South Africa’s telecommunications sector is regulated by the Independent Communications Authority of South Africa (ICASA) , while the Competition Commission and Tribunal are responsible for implementing competition policy. ICASA also has a measure of responsibility to facilitate competition in the sector. This is provided for by sections 3(1A)(a) and 82 of the South African Competition Act 89 of 1998 as amended (‘the Competition Act’), according to which concurrent jurisdiction over competition matters applies where a sector is subject to regulation by another regulatory authority.
Rapid technological development of the telecommunications sector in recent years has encouraged merger activity in the South African market as mobile operators strive to offer an ever increasing array of services. One example is the acquisition by MTN (an incumbent mobile network operator) of a controlling share in Afrihost (an internet service provider) in 2014 (Competition Commission, 2014), with the objective of leveraging off each other’s investment in broadband networks. MTN has however subsequently sold its majority shareholding back to Afrihost. Another prominent merger was the acquisition of Business Connection (BCX), a company experienced in the provision of information technology (IT) services, by Telkom (the fixed line incumbent) during 2015 (Competition Commission, 2015). The most recent example is the (abandoned) merger between Vodacom (the largest mobile network operator in SA) and Neotel (the second fixed line operator), which was motivated by Vodacom wanting to gain access to Neotel’s spectrum to improve its service offering. The competitive effects of these transactions and the related impact that they have on economic growth and employment, is a function of the regulatory environment that governs the telecommunications sector. It is imperative that South Africa’s competition and regulatory authorities are able to provide the necessary policy framework to enable an efficient sector.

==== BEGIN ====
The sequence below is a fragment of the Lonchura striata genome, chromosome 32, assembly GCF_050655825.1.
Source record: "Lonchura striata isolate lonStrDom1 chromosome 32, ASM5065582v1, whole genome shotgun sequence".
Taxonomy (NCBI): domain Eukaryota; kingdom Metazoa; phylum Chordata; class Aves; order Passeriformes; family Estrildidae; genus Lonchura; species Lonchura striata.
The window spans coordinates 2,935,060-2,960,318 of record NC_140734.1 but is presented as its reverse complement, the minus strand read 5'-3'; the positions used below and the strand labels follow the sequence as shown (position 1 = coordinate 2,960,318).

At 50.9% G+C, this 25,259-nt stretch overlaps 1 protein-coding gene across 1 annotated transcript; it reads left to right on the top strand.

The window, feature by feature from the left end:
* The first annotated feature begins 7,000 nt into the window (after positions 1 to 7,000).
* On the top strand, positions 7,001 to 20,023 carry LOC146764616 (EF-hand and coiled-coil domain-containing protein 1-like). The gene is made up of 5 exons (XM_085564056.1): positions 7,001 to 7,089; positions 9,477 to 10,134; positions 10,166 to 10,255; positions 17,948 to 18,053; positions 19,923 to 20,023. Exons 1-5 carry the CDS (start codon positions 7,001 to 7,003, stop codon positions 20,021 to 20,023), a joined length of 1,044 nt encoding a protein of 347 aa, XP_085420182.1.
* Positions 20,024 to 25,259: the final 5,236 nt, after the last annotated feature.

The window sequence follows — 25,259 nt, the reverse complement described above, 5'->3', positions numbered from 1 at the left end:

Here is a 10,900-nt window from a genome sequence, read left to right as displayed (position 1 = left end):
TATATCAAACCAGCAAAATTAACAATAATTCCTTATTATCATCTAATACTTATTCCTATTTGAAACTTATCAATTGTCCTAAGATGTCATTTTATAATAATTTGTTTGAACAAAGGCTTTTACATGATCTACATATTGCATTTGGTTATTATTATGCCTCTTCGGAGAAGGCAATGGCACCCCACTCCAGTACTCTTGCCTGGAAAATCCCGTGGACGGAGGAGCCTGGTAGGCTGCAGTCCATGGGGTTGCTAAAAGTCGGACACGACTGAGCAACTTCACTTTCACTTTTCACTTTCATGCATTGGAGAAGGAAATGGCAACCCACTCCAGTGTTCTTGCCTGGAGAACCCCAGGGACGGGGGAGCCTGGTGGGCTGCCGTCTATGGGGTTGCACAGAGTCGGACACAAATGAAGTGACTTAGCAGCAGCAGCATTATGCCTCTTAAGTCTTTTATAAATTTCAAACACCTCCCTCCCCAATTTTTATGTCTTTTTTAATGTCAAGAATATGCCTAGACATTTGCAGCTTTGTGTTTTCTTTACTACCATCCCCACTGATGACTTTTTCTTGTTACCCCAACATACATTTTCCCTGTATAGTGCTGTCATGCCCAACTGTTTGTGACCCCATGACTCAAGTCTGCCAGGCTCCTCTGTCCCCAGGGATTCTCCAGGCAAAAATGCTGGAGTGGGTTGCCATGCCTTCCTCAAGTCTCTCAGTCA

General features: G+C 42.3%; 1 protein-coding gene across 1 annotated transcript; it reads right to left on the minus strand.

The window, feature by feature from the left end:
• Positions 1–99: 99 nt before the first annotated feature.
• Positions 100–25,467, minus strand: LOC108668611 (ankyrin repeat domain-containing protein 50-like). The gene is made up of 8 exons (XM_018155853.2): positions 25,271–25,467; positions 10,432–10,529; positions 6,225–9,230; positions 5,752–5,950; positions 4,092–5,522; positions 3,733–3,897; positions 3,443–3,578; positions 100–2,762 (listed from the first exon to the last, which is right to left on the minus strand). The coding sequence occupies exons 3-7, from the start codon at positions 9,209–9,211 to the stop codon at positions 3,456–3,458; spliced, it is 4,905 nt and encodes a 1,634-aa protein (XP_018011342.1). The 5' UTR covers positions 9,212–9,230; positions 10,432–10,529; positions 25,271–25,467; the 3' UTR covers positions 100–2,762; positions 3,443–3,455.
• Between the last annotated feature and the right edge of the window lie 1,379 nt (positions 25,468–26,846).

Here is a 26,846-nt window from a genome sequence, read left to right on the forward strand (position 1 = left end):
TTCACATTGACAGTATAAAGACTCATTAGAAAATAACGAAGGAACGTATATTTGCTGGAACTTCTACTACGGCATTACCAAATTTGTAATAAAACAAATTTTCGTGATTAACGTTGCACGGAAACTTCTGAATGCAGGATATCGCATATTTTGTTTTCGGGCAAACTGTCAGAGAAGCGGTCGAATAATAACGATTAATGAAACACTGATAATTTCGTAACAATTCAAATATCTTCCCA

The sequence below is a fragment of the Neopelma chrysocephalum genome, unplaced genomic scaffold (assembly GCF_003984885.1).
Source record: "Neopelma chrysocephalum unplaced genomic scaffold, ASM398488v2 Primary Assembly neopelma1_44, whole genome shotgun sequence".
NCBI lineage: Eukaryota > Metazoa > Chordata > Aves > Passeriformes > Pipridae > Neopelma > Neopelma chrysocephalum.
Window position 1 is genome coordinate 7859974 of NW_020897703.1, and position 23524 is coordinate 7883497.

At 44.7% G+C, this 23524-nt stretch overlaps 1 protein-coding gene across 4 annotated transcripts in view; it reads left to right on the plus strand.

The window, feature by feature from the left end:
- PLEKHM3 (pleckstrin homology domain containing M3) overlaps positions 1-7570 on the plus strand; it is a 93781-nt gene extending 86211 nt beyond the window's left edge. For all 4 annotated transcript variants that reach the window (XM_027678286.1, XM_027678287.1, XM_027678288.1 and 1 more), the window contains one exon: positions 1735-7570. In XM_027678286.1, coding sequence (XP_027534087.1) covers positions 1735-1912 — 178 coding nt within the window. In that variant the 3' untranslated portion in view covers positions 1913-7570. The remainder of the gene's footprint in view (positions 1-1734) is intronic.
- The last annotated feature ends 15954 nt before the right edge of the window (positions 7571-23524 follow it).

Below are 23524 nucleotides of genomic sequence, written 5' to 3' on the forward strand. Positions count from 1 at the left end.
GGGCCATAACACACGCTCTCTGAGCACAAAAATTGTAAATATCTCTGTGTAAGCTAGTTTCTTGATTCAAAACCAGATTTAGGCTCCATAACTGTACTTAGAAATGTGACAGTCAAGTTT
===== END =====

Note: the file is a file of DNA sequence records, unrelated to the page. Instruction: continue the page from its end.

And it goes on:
In this paper, we consider the respective roles of the South African competition authorities (the Commission and Tribunal) to facilitate competition in the telecommunications sector, and the regulator (ICASA) to correct market failure through implementing pro-competitive licencing conditions. We provide a theoretical comparison of the purpose of ex ante economic regulation and ex post competition policy in the telecommunications market. We then look at three examples of concurrent jurisdiction in South Africa’s telecommunications sector: an abuse of dominance complaint against Telkom, the regulation of mobile termination rates, and the role that spectrum regulation played in the failed acquisition of Neotel by Vodacom.
The contribution of the paper lies in highlighting that both ex post competition policy and ex ante sector specific regulation is necessary for the effective functioning of the telecommunications sector. While their respective roles may be well established in theory, implementation can be hampered by regulatory uncertainty and the objectives of either authority compromised if their policies are not aligned. To avoid further unnecessary costs to the South African economy, ICASA and the competition authorities need to gain a better understanding of what it means to work together towards a competitive telecommunications sector.
Research Brief 155